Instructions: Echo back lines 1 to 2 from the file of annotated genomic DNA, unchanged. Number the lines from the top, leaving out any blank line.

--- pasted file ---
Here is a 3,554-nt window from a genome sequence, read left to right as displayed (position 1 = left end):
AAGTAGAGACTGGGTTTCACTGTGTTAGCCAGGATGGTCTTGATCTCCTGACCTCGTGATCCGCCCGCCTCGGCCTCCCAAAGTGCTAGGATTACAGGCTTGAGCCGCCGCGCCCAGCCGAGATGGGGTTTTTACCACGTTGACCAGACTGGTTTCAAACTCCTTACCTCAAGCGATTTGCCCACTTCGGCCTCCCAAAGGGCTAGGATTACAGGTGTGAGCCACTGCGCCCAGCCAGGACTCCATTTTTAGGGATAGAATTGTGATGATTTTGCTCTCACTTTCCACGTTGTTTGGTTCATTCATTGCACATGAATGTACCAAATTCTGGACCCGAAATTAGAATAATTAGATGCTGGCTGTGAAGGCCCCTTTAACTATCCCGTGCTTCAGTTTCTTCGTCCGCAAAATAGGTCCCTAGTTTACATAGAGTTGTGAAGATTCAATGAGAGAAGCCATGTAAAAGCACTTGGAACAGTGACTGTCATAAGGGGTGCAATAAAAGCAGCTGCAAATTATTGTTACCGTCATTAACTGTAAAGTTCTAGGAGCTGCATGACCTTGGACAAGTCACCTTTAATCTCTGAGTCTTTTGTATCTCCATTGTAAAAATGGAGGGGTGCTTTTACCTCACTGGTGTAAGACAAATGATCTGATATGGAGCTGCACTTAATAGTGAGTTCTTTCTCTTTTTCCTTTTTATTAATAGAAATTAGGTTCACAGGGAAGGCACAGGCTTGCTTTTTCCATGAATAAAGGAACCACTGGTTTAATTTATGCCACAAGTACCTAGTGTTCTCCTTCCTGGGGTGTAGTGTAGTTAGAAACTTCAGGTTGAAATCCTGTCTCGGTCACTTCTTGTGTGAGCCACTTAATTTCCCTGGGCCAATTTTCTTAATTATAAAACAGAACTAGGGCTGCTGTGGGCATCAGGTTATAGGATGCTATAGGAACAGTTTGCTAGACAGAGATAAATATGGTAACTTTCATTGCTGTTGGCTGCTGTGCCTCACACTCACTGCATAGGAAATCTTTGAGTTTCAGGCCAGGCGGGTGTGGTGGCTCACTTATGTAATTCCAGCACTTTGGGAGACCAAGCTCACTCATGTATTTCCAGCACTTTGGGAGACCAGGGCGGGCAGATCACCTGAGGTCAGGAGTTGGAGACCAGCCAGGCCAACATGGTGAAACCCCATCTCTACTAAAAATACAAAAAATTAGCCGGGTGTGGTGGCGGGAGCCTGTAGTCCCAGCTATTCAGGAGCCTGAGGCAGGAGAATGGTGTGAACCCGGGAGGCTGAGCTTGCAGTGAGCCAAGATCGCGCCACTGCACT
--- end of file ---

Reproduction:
Here is a 3,554-nt window from a genome sequence, read left to right as displayed (position 1 = left end):
AAGTAGAGACTGGGTTTCACTGTGTTAGCCAGGATGGTCTTGATCTCCTGACCTCGTGATCCGCCCGCCTCGGCCTCCCAAAGTGCTAGGATTACAGGCTTGAGCCGCCGCGCCCAGCCGAGATGGGGTTTTTACCACGTTGACCAGACTGGTTTCAAACTCCTTACCTCAAGCGATTTGCCCACTTCGGCCTCCCAAAGGGCTAGGATTACAGGTGTGAGCCACTGCGCCCAGCCAGGACTCCATTTTTAGGGATAGAATTGTGATGATTTTGCTCTCACTTTCCACGTTGTTTGGTTCATTCATTGCACATGAATGTACCAAATTCTGGACCCGAAATTAGAATAATTAGATGCTGGCTGTGAAGGCCCCTTTAACTATCCCGTGCTTCAGTTTCTTCGTCCGCAAAATAGGTCCCTAGTTTACATAGAGTTGTGAAGATTCAATGAGAGAAGCCATGTAAAAGCACTTGGAACAGTGACTGTCATAAGGGGTGCAATAAAAGCAGCTGCAAATTATTGTTACCGTCATTAACTGTAAAGTTCTAGGAGCTGCATGACCTTGGACAAGTCACCTTTAATCTCTGAGTCTTTTGTATCTCCATTGTAAAAATGGAGGGGTGCTTTTACCTCACTGGTGTAAGACAAATGATCTGATATGGAGCTGCACTTAATAGTGAGTTCTTTCTCTTTTTCCTTTTTATTAATAGAAATTAGGTTCACAGGGAAGGCACAGGCTTGCTTTTTCCATGAATAAAGGAACCACTGGTTTAATTTATGCCACAAGTACCTAGTGTTCTCCTTCCTGGGGTGTAGTGTAGTTAGAAACTTCAGGTTGAAATCCTGTCTCGGTCACTTCTTGTGTGAGCCACTTAATTTCCCTGGGCCAATTTTCTTAATTATAAAACAGAACTAGGGCTGCTGTGGGCATCAGGTTATAGGATGCTATAGGAACAGTTTGCTAGACAGAGATAAATATGGTAACTTTCATTGCTGTTGGCTGCTGTGCCTCACACTCACTGCATAGGAAATCTTTGAGTTTCAGGCCAGGCGGGTGTGGTGGCTCACTTATGTAATTCCAGCACTTTGGGAGACCAAGCTCACTCATGTATTTCCAGCACTTTGGGAGACCAGGGCGGGCAGATCACCTGAGGTCAGGAGTTGGAGACCAGCCAGGCCAACATGGTGAAACCCCATCTCTACTAAAAATACAAAAAATTAGCCGGGTGTGGTGGCGGGAGCCTGTAGTCCCAGCTATTCAGGAGCCTGAGGCAGGAGAATGGTGTGAACCCGGGAGGCTGAGCTTGCAGTGAGCCAAGATCGCGCCACTGCACT